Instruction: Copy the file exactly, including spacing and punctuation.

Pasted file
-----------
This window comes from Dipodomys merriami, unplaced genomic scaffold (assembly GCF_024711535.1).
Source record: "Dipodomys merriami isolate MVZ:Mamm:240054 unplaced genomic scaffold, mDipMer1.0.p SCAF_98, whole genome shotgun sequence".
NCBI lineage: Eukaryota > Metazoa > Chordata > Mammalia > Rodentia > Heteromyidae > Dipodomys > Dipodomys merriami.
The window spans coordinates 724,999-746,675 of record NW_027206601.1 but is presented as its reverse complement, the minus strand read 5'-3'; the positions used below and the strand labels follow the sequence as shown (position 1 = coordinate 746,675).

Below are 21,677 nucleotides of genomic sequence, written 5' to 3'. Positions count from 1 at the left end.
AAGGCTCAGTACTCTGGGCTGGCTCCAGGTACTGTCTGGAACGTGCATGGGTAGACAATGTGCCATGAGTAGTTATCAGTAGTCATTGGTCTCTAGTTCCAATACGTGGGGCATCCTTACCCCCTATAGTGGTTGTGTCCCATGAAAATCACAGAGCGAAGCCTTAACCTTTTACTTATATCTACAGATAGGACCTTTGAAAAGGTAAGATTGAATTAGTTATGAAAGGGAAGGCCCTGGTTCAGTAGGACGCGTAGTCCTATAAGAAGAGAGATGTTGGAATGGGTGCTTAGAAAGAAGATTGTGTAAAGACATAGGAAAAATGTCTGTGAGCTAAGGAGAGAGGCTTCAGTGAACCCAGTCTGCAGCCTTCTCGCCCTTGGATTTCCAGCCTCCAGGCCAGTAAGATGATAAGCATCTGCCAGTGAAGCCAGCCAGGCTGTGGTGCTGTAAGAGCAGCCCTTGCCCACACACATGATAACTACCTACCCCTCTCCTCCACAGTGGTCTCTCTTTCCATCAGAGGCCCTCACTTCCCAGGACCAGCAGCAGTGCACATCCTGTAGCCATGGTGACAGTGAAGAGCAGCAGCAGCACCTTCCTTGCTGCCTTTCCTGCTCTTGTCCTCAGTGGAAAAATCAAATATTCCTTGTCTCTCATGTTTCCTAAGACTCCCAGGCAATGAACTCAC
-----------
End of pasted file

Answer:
This window comes from Dipodomys merriami, unplaced genomic scaffold (assembly GCF_024711535.1).
Source record: "Dipodomys merriami isolate MVZ:Mamm:240054 unplaced genomic scaffold, mDipMer1.0.p SCAF_98, whole genome shotgun sequence".
NCBI lineage: Eukaryota > Metazoa > Chordata > Mammalia > Rodentia > Heteromyidae > Dipodomys > Dipodomys merriami.
The window spans coordinates 724,999-746,675 of record NW_027206601.1 but is presented as its reverse complement, the minus strand read 5'-3'; the positions used below and the strand labels follow the sequence as shown (position 1 = coordinate 746,675).

Below are 21,677 nucleotides of genomic sequence, written 5' to 3'. Positions count from 1 at the left end.
AAGGCTCAGTACTCTGGGCTGGCTCCAGGTACTGTCTGGAACGTGCATGGGTAGACAATGTGCCATGAGTAGTTATCAGTAGTCATTGGTCTCTAGTTCCAATACGTGGGGCATCCTTACCCCCTATAGTGGTTGTGTCCCATGAAAATCACAGAGCGAAGCCTTAACCTTTTACTTATATCTACAGATAGGACCTTTGAAAAGGTAAGATTGAATTAGTTATGAAAGGGAAGGCCCTGGTTCAGTAGGACGCGTAGTCCTATAAGAAGAGAGATGTTGGAATGGGTGCTTAGAAAGAAGATTGTGTAAAGACATAGGAAAAATGTCTGTGAGCTAAGGAGAGAGGCTTCAGTGAACCCAGTCTGCAGCCTTCTCGCCCTTGGATTTCCAGCCTCCAGGCCAGTAAGATGATAAGCATCTGCCAGTGAAGCCAGCCAGGCTGTGGTGCTGTAAGAGCAGCCCTTGCCCACACACATGATAACTACCTACCCCTCTCCTCCACAGTGGTCTCTCTTTCCATCAGAGGCCCTCACTTCCCAGGACCAGCAGCAGTGCACATCCTGTAGCCATGGTGACAGTGAAGAGCAGCAGCAGCACCTTCCTTGCTGCCTTTCCTGCTCTTGTCCTCAGTGGAAAAATCAAATATTCCTTGTCTCTCATGTTTCCTAAGACTCCCAGGCAATGAACTCAC